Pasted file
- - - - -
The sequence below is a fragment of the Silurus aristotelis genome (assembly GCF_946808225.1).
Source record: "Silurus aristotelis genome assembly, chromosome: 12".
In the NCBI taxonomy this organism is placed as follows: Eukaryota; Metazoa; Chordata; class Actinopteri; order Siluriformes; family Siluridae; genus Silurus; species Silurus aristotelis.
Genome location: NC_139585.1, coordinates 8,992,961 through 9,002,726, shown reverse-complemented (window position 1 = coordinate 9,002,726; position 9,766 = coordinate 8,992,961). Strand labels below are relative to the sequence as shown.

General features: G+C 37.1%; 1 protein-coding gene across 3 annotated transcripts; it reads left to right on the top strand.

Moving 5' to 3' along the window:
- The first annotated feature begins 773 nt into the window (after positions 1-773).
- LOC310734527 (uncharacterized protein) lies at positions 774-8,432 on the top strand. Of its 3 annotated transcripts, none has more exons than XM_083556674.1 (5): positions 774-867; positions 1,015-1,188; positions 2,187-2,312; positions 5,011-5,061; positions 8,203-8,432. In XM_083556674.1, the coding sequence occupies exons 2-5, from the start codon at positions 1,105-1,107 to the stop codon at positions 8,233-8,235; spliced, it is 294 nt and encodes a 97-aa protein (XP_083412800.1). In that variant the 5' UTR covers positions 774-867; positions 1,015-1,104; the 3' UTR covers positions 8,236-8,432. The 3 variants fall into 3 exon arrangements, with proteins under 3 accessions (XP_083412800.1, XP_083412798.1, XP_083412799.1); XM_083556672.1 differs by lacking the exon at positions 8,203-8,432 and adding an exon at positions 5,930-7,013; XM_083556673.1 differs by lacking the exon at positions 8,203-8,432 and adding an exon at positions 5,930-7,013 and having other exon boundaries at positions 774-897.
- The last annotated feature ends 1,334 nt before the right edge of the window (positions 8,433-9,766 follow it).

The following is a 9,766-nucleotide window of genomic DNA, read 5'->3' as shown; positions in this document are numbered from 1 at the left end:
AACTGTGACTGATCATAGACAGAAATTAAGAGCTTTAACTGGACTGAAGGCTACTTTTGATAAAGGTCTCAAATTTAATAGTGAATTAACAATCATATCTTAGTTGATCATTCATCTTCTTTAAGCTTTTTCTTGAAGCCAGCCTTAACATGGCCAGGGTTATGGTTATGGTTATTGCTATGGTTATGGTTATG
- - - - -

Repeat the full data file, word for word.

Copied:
The sequence below is a fragment of the Silurus aristotelis genome (assembly GCF_946808225.1).
Source record: "Silurus aristotelis genome assembly, chromosome: 12".
In the NCBI taxonomy this organism is placed as follows: Eukaryota; Metazoa; Chordata; class Actinopteri; order Siluriformes; family Siluridae; genus Silurus; species Silurus aristotelis.
Genome location: NC_139585.1, coordinates 8,992,961 through 9,002,726, shown reverse-complemented (window position 1 = coordinate 9,002,726; position 9,766 = coordinate 8,992,961). Strand labels below are relative to the sequence as shown.

General features: G+C 37.1%; 1 protein-coding gene across 3 annotated transcripts; it reads left to right on the top strand.

Moving 5' to 3' along the window:
- The first annotated feature begins 773 nt into the window (after positions 1-773).
- LOC310734527 (uncharacterized protein) lies at positions 774-8,432 on the top strand. Of its 3 annotated transcripts, none has more exons than XM_083556674.1 (5): positions 774-867; positions 1,015-1,188; positions 2,187-2,312; positions 5,011-5,061; positions 8,203-8,432. In XM_083556674.1, the coding sequence occupies exons 2-5, from the start codon at positions 1,105-1,107 to the stop codon at positions 8,233-8,235; spliced, it is 294 nt and encodes a 97-aa protein (XP_083412800.1). In that variant the 5' UTR covers positions 774-867; positions 1,015-1,104; the 3' UTR covers positions 8,236-8,432. The 3 variants fall into 3 exon arrangements, with proteins under 3 accessions (XP_083412800.1, XP_083412798.1, XP_083412799.1); XM_083556672.1 differs by lacking the exon at positions 8,203-8,432 and adding an exon at positions 5,930-7,013; XM_083556673.1 differs by lacking the exon at positions 8,203-8,432 and adding an exon at positions 5,930-7,013 and having other exon boundaries at positions 774-897.
- The last annotated feature ends 1,334 nt before the right edge of the window (positions 8,433-9,766 follow it).

The following is a 9,766-nucleotide window of genomic DNA, read 5'->3' as shown; positions in this document are numbered from 1 at the left end:
AACTGTGACTGATCATAGACAGAAATTAAGAGCTTTAACTGGACTGAAGGCTACTTTTGATAAAGGTCTCAAATTTAATAGTGAATTAACAATCATATCTTAGTTGATCATTCATCTTCTTTAAGCTTTTTCTTGAAGCCAGCCTTAACATGGCCAGGGTTATGGTTATGGTTATTGCTATGGTTATGGTTATG